Hasidism on the Margin: Reconciliation, Antinomianism, and Messianism

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Univ of Wisconsin Press, Jan 1, 2004 - History - 432 pages
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Hasidism on the Margin explores one of the most provocative and radical traditions of Hasidic thought, the school of Izbica and Radzin that Rabbi Gershon Henokh originated in nineteenth-century Poland. Shaul Magid traces the intellectual history of this strand of Judaism from medieval Jewish philosophy through centuries of Kabbalistic texts to the nineteenth century and into the present. He contextualizes the Hasidism of Izbica-Radzin in the larger philosophy and history of religions and provides a model for inquiry into other forms of Hasidism.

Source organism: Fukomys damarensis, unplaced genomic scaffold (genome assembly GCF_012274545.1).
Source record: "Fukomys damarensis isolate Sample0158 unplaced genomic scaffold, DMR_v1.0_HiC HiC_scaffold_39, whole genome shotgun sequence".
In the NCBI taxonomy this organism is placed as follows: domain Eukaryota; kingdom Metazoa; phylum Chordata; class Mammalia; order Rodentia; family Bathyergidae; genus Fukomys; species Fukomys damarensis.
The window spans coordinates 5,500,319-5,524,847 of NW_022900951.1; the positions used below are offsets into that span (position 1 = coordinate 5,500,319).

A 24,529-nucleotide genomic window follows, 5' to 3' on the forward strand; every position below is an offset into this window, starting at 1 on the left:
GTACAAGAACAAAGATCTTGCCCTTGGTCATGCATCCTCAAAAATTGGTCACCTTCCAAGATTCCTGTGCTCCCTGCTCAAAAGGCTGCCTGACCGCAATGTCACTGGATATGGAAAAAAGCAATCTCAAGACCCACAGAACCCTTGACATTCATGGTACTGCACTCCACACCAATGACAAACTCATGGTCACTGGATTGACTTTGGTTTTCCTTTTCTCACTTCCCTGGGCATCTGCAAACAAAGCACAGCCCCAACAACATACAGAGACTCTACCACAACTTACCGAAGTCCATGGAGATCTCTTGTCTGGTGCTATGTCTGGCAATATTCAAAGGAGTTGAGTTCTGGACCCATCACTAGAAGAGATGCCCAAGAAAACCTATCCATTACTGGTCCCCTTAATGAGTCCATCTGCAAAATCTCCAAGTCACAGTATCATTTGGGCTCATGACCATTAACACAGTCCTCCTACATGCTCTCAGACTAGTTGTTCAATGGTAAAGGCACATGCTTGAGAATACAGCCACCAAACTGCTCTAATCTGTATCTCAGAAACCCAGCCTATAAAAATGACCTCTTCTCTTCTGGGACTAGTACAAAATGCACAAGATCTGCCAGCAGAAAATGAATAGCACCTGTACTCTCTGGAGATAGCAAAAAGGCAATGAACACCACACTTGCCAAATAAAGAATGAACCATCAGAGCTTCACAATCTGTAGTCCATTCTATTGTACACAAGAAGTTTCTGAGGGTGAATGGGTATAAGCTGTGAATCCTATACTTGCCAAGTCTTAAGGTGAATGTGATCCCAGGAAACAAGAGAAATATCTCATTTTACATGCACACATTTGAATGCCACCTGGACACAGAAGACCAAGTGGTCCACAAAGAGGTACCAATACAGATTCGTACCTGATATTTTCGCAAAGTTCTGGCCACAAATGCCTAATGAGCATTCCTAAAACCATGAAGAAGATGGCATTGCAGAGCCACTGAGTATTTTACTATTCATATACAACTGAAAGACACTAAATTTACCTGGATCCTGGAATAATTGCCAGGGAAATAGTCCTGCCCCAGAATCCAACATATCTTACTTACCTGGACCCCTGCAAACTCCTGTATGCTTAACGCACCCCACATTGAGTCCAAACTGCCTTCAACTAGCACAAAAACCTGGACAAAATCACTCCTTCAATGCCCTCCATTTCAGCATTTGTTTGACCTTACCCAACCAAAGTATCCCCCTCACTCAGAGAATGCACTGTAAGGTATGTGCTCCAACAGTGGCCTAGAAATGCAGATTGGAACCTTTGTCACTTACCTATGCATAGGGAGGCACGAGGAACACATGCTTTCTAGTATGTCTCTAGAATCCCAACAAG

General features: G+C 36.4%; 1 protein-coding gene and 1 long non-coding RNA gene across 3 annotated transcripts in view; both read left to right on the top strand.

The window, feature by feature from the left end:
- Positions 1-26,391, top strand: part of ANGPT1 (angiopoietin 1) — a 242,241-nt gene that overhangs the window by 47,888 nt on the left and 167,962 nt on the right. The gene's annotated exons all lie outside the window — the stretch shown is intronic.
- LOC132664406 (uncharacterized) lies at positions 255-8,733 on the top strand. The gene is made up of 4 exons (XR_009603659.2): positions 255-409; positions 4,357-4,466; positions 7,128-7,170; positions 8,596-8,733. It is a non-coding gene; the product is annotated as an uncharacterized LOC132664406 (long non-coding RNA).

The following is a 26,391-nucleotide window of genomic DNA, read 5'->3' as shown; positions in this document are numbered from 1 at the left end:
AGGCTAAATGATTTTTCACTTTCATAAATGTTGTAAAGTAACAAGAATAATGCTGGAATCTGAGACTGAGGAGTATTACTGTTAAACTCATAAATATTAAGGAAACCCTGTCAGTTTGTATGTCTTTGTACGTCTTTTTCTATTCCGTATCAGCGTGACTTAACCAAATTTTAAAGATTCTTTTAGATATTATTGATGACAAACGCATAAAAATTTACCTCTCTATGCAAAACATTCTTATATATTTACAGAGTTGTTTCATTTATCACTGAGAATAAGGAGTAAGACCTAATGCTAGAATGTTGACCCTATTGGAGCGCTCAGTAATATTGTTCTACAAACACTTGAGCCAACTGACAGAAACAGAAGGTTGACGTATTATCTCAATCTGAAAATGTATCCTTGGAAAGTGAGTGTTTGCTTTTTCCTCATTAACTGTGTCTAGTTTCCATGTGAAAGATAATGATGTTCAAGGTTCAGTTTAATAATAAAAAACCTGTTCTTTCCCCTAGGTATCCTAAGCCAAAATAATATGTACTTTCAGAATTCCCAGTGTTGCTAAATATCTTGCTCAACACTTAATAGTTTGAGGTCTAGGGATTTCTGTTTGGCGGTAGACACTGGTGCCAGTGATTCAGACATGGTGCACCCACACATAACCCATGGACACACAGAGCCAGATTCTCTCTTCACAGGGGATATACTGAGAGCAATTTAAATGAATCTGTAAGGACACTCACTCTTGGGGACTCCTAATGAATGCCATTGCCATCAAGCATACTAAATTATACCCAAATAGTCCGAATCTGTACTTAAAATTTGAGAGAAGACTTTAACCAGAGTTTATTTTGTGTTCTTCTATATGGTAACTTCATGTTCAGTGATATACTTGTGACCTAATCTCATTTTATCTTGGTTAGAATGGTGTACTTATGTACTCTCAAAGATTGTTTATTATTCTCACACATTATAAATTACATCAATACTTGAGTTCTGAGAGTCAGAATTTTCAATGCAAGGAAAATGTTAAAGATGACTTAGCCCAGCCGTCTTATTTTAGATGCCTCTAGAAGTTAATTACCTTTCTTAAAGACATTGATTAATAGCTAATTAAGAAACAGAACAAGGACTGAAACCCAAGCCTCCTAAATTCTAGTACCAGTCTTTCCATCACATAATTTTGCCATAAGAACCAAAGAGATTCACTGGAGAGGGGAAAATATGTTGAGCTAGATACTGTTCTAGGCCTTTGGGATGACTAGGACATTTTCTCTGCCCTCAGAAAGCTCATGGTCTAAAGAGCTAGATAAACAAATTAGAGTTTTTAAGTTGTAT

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Contents

The Piety of Secrecy
1
Retrieving the Origins of Kabbala
3
Recircumcising the Torah
40
What Is Hasidism?
72
Hasidism and the Hermeneutical Turn
109
The Redemptive Foundation of Sin
113
Human Perfection and the Fulfillment of Abrahamic Religion
138
Reconciliation and Fragmentation
168
The Law and Its Discontents
201
In and Around the Law
205
Conclusion
249
Notes
259
Bibliography
367
Index
395
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About the author (2004)

Shaul Magid is associate professor of Jewish philosophy at the Jewish Theological Seminary of America. He is editor of God’s Voice through the Void and coeditor of Beginning/Again: Toward a Hermeneutic of Jewish Texts.

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